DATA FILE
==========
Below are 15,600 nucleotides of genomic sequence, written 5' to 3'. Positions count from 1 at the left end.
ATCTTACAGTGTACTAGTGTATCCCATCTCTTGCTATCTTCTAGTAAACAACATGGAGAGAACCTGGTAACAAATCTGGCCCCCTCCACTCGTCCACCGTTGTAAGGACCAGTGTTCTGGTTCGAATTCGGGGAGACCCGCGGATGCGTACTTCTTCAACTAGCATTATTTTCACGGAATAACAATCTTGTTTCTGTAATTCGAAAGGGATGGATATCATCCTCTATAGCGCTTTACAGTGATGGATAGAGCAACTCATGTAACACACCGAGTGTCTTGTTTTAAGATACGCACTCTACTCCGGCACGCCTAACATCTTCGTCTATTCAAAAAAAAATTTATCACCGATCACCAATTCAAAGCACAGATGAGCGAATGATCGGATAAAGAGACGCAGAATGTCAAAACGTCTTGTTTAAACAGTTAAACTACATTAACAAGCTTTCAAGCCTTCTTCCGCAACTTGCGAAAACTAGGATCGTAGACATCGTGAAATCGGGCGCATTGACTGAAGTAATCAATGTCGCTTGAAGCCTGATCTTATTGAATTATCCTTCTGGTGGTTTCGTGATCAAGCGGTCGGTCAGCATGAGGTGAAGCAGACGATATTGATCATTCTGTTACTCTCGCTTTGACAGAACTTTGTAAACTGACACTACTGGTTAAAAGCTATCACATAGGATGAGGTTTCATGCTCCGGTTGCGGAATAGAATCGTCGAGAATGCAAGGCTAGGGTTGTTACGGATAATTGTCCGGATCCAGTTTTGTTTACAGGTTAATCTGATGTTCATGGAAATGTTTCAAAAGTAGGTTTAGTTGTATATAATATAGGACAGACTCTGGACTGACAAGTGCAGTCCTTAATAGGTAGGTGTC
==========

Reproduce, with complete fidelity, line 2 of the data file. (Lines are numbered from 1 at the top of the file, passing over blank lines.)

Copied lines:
ATCTTACAGTGTACTAGTGTATCCCATCTCTTGCTATCTTCTAGTAAACAACATGGAGAGAACCTGGTAACAAATCTGGCCCCCTCCACTCGTCCACCGTTGTAAGGACCAGTGTTCTGGTTCGAATTCGGGGAGACCCGCGGATGCGTACTTCTTCAACTAGCATTATTTTCACGGAATAACAATCTTGTTTCTGTAATTCGAAAGGGATGGATATCATCCTCTATAGCGCTTTACAGTGATGGATAGAGCAACTCATGTAACACACCGAGTGTCTTGTTTTAAGATACGCACTCTACTCCGGCACGCCTAACATCTTCGTCTATTCAAAAAAAAATTTATCACCGATCACCAATTCAAAGCACAGATGAGCGAATGATCGGATAAAGAGACGCAGAATGTCAAAACGTCTTGTTTAAACAGTTAAACTACATTAACAAGCTTTCAAGCCTTCTTCCGCAACTTGCGAAAACTAGGATCGTAGACATCGTGAAATCGGGCGCATTGACTGAAGTAATCAATGTCGCTTGAAGCCTGATCTTATTGAATTATCCTTCTGGTGGTTTCGTGATCAAGCGGTCGGTCAGCATGAGGTGAAGCAGACGATATTGATCATTCTGTTACTCTCGCTTTGACAGAACTTTGTAAACTGACACTACTGGTTAAAAGCTATCACATAGGATGAGGTTTCATGCTCCGGTTGCGGAATAGAATCGTCGAGAATGCAAGGCTAGGGTTGTTACGGATAATTGTCCGGATCCAGTTTTGTTTACAGGTTAATCTGATGTTCATGGAAATGTTTCAAAAGTAGGTTTAGTTGTATATAATATAGGACAGACTCTGGACTGACAAGTGCAGTCCTTAATAGGTAGGTGTC